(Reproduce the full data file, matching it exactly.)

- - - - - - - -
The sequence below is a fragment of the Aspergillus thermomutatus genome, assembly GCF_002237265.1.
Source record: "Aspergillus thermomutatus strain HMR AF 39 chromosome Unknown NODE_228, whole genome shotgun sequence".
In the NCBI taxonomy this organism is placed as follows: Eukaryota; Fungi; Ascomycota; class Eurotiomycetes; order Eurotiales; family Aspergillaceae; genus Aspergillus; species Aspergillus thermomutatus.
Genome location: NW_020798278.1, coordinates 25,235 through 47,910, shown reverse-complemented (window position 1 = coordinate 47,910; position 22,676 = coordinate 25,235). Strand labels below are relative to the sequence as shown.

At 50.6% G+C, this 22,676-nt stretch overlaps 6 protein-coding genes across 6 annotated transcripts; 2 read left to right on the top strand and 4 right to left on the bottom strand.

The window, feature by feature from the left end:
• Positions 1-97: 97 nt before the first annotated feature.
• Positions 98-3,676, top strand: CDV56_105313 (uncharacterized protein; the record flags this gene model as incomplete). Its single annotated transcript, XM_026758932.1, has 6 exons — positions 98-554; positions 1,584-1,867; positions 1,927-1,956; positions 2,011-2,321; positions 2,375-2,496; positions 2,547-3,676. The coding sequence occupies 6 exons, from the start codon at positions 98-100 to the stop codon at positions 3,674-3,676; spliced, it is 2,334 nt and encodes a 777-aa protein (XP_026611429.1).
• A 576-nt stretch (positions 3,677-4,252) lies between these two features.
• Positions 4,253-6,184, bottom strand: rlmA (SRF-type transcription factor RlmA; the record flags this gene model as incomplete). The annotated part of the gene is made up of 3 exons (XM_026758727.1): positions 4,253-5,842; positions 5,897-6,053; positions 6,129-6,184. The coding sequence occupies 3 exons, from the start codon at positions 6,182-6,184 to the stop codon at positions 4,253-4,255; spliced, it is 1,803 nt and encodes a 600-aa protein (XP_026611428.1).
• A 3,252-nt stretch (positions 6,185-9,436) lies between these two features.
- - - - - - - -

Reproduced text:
The sequence below is a fragment of the Aspergillus thermomutatus genome, assembly GCF_002237265.1.
Source record: "Aspergillus thermomutatus strain HMR AF 39 chromosome Unknown NODE_228, whole genome shotgun sequence".
In the NCBI taxonomy this organism is placed as follows: Eukaryota; Fungi; Ascomycota; class Eurotiomycetes; order Eurotiales; family Aspergillaceae; genus Aspergillus; species Aspergillus thermomutatus.
Genome location: NW_020798278.1, coordinates 25,235 through 47,910, shown reverse-complemented (window position 1 = coordinate 47,910; position 22,676 = coordinate 25,235). Strand labels below are relative to the sequence as shown.

At 50.6% G+C, this 22,676-nt stretch overlaps 6 protein-coding genes across 6 annotated transcripts; 2 read left to right on the top strand and 4 right to left on the bottom strand.

The window, feature by feature from the left end:
• Positions 1-97: 97 nt before the first annotated feature.
• Positions 98-3,676, top strand: CDV56_105313 (uncharacterized protein; the record flags this gene model as incomplete). Its single annotated transcript, XM_026758932.1, has 6 exons — positions 98-554; positions 1,584-1,867; positions 1,927-1,956; positions 2,011-2,321; positions 2,375-2,496; positions 2,547-3,676. The coding sequence occupies 6 exons, from the start codon at positions 98-100 to the stop codon at positions 3,674-3,676; spliced, it is 2,334 nt and encodes a 777-aa protein (XP_026611429.1).
• A 576-nt stretch (positions 3,677-4,252) lies between these two features.
• Positions 4,253-6,184, bottom strand: rlmA (SRF-type transcription factor RlmA; the record flags this gene model as incomplete). The annotated part of the gene is made up of 3 exons (XM_026758727.1): positions 4,253-5,842; positions 5,897-6,053; positions 6,129-6,184. The coding sequence occupies 3 exons, from the start codon at positions 6,182-6,184 to the stop codon at positions 4,253-4,255; spliced, it is 1,803 nt and encodes a 600-aa protein (XP_026611428.1).
• A 3,252-nt stretch (positions 6,185-9,436) lies between these two features.